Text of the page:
Cosmology in Chinese Poetry

[green_message] We may understand, then, the link between poetry and cosmology. We will see that the Chinese poetic language, in its structure, embodies the very laws which rule cosmology as it was conceived of in Chinese thought.This cosmology, contained in seeds in the I Ching, or Book of Changes, was formulated in a schematic but decisive form by Lao Tzu, the founder of Taoism. In Chapter 42 of the Tao Te Ching, or Book of the Way and Its Virtue,it is written:

The Tao of Origin gives birth to the One
The One gives birth to the Two
The Two gives birth to the Three
The Three produces the Ten Thousand Things
The Ten Thousand Things take Yin upon their backs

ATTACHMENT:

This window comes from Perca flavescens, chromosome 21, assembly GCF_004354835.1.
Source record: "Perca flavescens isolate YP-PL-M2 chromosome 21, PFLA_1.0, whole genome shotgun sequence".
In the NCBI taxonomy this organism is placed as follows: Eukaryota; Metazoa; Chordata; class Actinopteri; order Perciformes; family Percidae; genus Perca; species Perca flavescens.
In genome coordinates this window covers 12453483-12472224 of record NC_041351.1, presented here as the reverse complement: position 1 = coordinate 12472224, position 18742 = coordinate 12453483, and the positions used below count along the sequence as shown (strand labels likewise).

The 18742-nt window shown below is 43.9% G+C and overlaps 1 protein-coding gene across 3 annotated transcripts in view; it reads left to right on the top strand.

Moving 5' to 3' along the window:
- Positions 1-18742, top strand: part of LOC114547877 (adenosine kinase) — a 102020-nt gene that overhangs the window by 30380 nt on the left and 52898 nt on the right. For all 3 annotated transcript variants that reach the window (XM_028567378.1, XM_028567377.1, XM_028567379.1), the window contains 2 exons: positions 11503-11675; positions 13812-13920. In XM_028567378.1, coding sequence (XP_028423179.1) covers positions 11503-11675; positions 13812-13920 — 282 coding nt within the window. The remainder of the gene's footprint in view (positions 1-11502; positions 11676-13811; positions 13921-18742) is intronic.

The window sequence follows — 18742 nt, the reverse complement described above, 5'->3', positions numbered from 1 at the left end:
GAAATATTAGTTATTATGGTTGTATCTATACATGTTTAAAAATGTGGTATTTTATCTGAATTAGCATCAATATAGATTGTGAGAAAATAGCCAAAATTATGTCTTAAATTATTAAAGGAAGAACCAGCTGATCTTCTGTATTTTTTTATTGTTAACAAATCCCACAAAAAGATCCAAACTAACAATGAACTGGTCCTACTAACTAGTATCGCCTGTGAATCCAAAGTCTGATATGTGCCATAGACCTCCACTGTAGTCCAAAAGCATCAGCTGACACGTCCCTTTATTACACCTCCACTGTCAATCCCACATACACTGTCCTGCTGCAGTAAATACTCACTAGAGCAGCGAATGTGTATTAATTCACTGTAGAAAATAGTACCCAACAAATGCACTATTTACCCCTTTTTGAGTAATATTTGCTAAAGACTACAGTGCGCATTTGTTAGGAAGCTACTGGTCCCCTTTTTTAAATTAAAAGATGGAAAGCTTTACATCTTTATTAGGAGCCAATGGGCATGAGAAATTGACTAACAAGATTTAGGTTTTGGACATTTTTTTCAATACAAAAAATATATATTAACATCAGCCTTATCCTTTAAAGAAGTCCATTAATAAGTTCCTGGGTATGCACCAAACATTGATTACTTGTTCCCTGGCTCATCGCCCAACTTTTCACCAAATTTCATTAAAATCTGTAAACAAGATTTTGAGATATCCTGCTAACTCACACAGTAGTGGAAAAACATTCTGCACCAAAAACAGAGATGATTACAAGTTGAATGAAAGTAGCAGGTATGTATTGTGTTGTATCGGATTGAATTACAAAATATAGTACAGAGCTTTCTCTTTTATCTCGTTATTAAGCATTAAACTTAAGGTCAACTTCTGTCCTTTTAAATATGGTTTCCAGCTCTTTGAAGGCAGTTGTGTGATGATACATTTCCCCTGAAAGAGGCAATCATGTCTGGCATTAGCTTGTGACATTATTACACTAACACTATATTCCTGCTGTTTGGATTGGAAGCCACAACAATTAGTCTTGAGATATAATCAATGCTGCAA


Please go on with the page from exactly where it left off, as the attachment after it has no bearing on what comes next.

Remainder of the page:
And draw Yang unto their bosoms
Harmony is born in the Void, from the Median Breath

With great simplification we can make the following commentary: The Tao of Origin is conceived of as the Supreme Void () from which emanates the One, which is none other than the primordial Breath (). This Breath engenders the Two, embodied as the two Vital Breaths, which are the Yin and the Yang. These two by their interaction engender and give life to the Ten Thousand Things. However, between the Two and the Ten Thousand Things are the Three. The Three are subject to two interpretations which are not divergent, but, rather, complementary.